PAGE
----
And with it comes a deep sense of distrust which is undermining the institutions that have previously held our society together.
Social media has undoubtedly fuelled all of this … becoming a forum for the expression of personal opinions that is peppered with abuse and antagonism.
We have seen a real rise in the threat of both ideologically inspired and non-ideological terrorism across the last decade … such that the list of destinations we are safe to visit on holiday has declined noticeably, and our news reports periodically carry accounts of violent outrages.
We can’t imagine where this is heading, and that breeds a loss of hope for our children’s futures.
Then there’s the growing anxiety about climate change:
According to the Lancet, respondents across all countries were worried about climate change (59% were very or extremely worried and 84% were at least moderately worried).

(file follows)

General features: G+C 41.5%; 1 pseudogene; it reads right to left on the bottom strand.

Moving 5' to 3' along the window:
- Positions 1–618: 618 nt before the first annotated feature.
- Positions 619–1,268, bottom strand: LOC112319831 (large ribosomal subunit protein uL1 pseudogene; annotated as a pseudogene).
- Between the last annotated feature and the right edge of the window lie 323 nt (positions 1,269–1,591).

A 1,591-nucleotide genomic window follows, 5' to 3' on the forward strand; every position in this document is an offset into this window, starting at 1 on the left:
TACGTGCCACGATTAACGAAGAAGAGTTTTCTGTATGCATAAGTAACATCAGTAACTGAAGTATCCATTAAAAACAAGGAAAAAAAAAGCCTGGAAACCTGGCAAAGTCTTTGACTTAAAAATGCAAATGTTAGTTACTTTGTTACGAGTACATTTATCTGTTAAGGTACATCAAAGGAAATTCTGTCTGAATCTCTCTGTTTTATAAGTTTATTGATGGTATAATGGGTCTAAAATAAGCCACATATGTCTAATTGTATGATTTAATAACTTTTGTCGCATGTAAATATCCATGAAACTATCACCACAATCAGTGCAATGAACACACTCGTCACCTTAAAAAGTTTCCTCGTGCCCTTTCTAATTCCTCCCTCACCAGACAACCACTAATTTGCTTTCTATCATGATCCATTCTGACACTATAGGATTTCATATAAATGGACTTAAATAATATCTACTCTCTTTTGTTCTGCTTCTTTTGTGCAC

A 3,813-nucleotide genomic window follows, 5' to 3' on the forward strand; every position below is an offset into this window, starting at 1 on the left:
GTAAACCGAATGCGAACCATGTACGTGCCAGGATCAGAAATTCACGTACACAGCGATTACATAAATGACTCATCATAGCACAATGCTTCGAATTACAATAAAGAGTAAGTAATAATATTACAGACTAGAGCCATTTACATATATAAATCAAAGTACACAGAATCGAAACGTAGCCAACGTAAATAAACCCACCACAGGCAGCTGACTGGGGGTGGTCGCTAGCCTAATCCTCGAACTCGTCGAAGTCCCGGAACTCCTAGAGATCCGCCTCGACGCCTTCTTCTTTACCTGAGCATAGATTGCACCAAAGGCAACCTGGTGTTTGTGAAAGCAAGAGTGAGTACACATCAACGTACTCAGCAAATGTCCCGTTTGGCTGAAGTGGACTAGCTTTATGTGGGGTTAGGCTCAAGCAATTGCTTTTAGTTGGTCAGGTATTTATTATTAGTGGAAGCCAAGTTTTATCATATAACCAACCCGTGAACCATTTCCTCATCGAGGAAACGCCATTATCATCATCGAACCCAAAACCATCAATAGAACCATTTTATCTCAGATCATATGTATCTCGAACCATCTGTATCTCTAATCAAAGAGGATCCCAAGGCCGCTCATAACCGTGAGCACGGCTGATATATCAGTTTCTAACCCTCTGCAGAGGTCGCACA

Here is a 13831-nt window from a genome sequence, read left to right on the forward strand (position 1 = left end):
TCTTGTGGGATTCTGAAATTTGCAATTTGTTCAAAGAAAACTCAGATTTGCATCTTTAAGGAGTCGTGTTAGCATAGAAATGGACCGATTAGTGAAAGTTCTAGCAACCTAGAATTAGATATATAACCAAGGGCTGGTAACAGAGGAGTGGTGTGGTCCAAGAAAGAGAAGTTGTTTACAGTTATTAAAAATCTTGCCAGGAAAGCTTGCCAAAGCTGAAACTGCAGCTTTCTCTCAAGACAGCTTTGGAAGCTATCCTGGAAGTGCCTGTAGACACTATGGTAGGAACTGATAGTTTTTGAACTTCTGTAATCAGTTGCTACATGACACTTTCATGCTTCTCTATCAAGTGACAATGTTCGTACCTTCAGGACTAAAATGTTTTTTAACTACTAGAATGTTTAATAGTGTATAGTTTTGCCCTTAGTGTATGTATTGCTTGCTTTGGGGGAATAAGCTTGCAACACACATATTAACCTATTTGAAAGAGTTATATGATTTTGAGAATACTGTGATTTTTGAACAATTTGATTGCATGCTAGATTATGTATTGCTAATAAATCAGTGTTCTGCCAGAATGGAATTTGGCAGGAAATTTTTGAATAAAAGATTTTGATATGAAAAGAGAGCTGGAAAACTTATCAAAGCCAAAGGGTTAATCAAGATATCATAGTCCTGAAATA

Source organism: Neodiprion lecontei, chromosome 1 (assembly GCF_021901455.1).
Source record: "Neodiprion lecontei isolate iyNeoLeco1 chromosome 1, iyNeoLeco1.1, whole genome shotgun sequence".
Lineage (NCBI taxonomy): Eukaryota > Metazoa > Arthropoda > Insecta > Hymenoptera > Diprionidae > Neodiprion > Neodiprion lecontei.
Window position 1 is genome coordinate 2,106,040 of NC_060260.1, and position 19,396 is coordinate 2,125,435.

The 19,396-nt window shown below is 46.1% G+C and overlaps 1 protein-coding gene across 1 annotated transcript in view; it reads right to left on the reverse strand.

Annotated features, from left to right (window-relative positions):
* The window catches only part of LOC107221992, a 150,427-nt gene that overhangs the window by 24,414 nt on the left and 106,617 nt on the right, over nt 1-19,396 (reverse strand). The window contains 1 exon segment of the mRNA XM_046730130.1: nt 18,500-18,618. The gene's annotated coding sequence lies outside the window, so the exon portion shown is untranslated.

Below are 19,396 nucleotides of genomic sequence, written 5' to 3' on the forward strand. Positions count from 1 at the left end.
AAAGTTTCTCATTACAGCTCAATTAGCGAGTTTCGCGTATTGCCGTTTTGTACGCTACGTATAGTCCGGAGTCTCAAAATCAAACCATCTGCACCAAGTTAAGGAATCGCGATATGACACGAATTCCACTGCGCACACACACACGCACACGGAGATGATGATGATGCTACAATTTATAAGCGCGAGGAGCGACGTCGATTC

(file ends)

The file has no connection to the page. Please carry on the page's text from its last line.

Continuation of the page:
More than 50% reported each of the following emotions: sad, anxious, angry, powerless, helpless, and guilty.
Andrew Sullivan (reviewing Stephen Pinker’s ‘Enlightenment Now’) points to a wider issue than these immediate things though:
“As we have slowly and surely attained more progress, we have lost something that undergirds all of it: meaning, cohesion, and a different, deeper kind of happiness than the satiation of all our earthly needs.”